The Library of Congress, America's oldest national cultural institution, will be two hundred years old in the year 2000. With generous support from the U.S. Congress, it has become the largest repository of recorded knowledge in the world and a symbol of the vital connection between knowledge and democracy.
If ever a library had a single founder, Thomas Jefferson is the founder of the Library of Congress. His personal library is the Library's core, and the vast range of his interest determined the universal and diverse nature of the Library's collections and activities. The active mind was central to Jefferson's concept of government; he felt there was "no subject to which a Member of Congress may not have occasion to refer." He believed that self-government depended on the free, unhampered pursuit of truth by an informed and involved citizenry. Today's Library of Congress epitomizes Jefferson's faith in learning and his practical determination to make democracy work.
Thomas Jefferson's Library, the seed from which today's Library grew, is now housed in the Rare Book and Special Collections Division. The volume in the foreground is a work by sixteenth-century master Andrea Palladio, whose classical influence can be seen in Jefferson's own architectural designs. (Photograph by Reid Baker)
In this bicentennial decade, the Library of Congress will honor its founder and renew its commitment to the knowledge-based society that Jefferson envisioned. The Library not only provides information and ideas to Congress and the nation; it also sets cataloging and bibliographic standards that are used by libraries throughout the world. It is testing new electronic technologies that will share the Library's collections with schools and research institutions across America and, ultimately, with all the people of America and the world. Today it also is helping parliamentary libraries in emerging democracies of Eastern Europe and the former Soviet Union become effective resources and catalysts of change. When the renovation and restoration work in the Library's Thomas Jefferson Building is completed in the mid-1990s, this magnificent structure will contain reading rooms representing the cultural legacies of the entire world.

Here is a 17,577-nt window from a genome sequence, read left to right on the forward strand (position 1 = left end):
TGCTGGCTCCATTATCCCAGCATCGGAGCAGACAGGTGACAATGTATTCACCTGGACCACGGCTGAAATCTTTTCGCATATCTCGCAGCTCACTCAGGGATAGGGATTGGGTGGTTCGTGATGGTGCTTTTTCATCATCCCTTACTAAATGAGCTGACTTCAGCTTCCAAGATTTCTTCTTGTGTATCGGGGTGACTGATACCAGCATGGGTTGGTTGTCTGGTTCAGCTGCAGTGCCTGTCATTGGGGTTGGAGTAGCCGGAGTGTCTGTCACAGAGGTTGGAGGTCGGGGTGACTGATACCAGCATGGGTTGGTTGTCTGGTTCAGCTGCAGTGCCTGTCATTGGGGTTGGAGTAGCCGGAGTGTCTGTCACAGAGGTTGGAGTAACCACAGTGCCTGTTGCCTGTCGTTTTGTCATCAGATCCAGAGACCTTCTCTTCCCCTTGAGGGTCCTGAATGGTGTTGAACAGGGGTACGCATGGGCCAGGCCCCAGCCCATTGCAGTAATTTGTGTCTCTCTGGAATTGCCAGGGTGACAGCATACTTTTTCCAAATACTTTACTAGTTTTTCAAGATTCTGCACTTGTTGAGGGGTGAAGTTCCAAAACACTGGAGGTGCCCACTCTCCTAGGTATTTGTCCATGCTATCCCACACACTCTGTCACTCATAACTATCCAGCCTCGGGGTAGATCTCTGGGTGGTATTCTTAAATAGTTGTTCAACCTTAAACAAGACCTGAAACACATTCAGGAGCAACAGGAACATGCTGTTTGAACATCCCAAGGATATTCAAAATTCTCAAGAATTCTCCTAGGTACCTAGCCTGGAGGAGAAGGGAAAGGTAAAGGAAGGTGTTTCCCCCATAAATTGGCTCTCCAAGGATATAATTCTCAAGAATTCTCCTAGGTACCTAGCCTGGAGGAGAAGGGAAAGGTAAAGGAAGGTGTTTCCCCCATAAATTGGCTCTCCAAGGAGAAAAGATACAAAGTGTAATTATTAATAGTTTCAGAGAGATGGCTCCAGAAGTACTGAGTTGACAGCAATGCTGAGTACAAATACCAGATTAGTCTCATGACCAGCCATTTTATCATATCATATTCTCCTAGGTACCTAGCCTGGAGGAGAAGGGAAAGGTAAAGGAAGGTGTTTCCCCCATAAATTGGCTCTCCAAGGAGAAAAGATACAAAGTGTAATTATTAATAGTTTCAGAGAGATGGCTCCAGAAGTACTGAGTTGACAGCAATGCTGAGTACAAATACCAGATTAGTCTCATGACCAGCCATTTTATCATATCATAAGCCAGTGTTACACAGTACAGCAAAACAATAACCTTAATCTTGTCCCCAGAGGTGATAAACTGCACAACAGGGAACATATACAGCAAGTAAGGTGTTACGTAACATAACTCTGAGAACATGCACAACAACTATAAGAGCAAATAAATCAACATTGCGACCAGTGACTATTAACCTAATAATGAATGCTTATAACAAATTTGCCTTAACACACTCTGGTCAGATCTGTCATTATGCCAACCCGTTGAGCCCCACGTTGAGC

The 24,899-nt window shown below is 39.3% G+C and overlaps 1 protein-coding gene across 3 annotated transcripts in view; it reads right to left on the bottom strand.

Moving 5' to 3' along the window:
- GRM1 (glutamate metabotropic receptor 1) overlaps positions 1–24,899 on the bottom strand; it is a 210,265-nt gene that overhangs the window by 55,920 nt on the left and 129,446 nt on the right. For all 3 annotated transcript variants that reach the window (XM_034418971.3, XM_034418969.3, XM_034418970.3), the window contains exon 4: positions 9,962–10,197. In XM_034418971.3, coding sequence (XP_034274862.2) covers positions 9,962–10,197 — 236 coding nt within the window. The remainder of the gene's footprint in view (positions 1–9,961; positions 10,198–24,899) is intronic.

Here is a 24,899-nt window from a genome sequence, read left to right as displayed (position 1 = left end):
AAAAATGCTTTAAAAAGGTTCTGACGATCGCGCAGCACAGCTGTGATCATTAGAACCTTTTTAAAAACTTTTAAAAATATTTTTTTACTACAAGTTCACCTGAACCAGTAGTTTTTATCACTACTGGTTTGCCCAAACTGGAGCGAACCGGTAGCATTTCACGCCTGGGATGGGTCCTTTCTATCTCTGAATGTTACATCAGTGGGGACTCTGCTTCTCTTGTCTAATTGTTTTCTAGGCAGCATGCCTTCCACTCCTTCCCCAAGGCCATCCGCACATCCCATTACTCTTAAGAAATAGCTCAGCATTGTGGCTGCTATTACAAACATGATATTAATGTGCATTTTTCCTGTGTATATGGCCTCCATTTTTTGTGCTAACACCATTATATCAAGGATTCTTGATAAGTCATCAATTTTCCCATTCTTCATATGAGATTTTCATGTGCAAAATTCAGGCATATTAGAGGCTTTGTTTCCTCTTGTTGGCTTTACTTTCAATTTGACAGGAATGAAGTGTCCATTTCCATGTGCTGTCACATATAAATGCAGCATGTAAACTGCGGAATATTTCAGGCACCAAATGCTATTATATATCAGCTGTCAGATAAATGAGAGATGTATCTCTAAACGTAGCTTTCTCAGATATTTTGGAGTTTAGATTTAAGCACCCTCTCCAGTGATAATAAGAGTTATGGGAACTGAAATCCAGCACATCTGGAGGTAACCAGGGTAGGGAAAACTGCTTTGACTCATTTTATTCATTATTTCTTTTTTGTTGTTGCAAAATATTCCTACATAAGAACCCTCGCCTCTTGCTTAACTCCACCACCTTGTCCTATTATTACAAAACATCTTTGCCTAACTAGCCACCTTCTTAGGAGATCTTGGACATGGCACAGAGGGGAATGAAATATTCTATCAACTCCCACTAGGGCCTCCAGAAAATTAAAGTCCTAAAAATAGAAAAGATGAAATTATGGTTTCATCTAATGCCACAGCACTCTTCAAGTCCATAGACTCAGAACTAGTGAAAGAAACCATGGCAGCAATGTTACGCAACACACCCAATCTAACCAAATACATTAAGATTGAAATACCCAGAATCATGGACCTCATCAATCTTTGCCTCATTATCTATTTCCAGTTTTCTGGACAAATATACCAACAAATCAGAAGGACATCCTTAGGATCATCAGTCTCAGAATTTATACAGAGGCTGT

The unleashed, unlimited pursuit of truth may be the last frontier and the ultimate proving ground for our American ideal of freedom. In a world of increasing physical restraints and limitations, it is only in the life of the mind and spirit that the horizons of freedom can remain truly infinite. We must rediscover what we should have known all along, that the pursuit of truth is the noblest part of Jefferson's legacy.
James H. Billington
Library of Congress